Literary Lots' new pop-up spot has transformed a vacant lot in Cleveland's Slavic Village neighborhood into a natural play space featuring programs, activities and performances based on the children's book The Wild Robot. The arts project launched on July 12th in a 120-foot by 300-foot vacant space at Union and Broadway in Slavic Village, and it runs through August 11th.
Literary Lots founder Kauser Razvi says she selected The Wild Robot because it tells a powerful story she believes needs to be heard in today's world. In the book, a robot becomes stranded on an island and survives by adapting to live among animals in the wild. “It’s about identifying, bullying, isolation, and belonging,” she explains. “It’s about having value in your own space.”
As a first generation American, Razvi has increasingly been disturbed by the divisive attitudes of exclusion growing today in the United States. “I am a brown woman and the daughter of [Indian] immigrants, and in this political climate it’s very depressing for me personally,” she says. “This is my way of showing up to create a space and spark a little joy, a little wonder. That’s hard in this day and age."
Razvi installed previous Literary Lots in 2013 and in 2014 in Ohio City before taking a break. In addition to today's political climate, she says the book and the vacant lot motivated her to again create a fantasy world.
After the 2016 election, Razvi reached out to Soulcraft founder Peter Debelak about building a bigger Literary Lot in Slavic Village. He immediately agreed to the challenge.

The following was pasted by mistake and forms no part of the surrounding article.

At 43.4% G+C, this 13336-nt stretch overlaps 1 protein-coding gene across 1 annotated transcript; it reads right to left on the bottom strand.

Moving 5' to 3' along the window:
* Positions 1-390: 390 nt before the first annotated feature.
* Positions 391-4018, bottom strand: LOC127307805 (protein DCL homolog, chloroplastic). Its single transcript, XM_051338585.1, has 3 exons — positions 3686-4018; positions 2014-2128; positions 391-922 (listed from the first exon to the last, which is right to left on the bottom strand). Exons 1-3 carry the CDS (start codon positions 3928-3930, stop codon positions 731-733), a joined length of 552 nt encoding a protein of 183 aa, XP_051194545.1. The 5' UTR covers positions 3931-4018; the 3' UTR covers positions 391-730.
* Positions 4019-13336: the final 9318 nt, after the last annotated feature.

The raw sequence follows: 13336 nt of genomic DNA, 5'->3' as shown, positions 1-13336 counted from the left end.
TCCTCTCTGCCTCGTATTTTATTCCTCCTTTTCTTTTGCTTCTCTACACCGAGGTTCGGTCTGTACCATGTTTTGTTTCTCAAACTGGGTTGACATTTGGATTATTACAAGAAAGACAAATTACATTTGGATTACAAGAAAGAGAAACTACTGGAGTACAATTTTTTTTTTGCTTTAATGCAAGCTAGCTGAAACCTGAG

“It was a natural partnership,” Debelak says. “Soulcraft’ s fundamental philosophy is empowering people in the community. When Kauser came to me and asked, ‘do you want to scale it up and do it larger,’ we said yes."
The two decided to take their time to build it right. Debelak worked with more than a half dozen students from the neighborhood and members of Youth Opportunities Unlimited (Y.O.U.), Cleveland Central Catholic High School, and Slavic Village Community Development Corporation to build robots and other props for the lot.
“We’re working with kids in the neighborhood to learn woodworking and metalworking, and to be involved in the design,” explains Debelak. “And now, they are working in the lot.”
They raised $60,000 from 10 organizations to help fund the project. Most of the funds went toward materials and overhead to operate on the lot.
Now that The Wild Robot lot is built, visitors can come by seven days a week during daylight hours. Within the first week, neighborhood kids were already taking notice of the robots, a mural in progress (painted by artists Chester Hopkins-Bey with the Visit Arts Collective), and the tall grasses that Razvi let grow on the lot.
“There are two to three neighborhood boys who come, and they just hang out for five to seven hours a day,” Razvi says. “Now they want to be a part of it. We have orange T-shirts that we wear, and they want them.”
So Razvi and Debelak challenged them to read a list of 10 books and some tasks to do to earn their shirts. “We planted things and showed them how to water the garden when they come in,” explains Debelak. “They came in and they started reading the 10 books.”
Other members of the community have also taken notice. Razvi says a local church pastor is going to hold his Sunday services on the lot on Sunday, July 28, and other residents have asked that the lot stay open through Halloween.
Programming on the lot includes daily workshops and activities, as well as evening events on Friday and Saturday nights. Lake Erie Ink holds writing workshops every Tuesday and Thursday; PCs for People holds regular workshops where participants take apart computers to learn how they work; Progress with Chess holds chess activities every Wednesday afternoon; Dee Jay Doc and the Refresh Collective host interactive hip hop performances on Wednesdays; America Scores hosts soccer and poetry workshops; and GrowU regularly teaches cooking in an Airstream trailer on the lot.
There are movie nights, and Cleveland Public Library Fleet Branch hosts story times. Even members of the Cleveland Orchestra periodically make appearances. Literary Lots is still accepting donations to cover the costs of the project.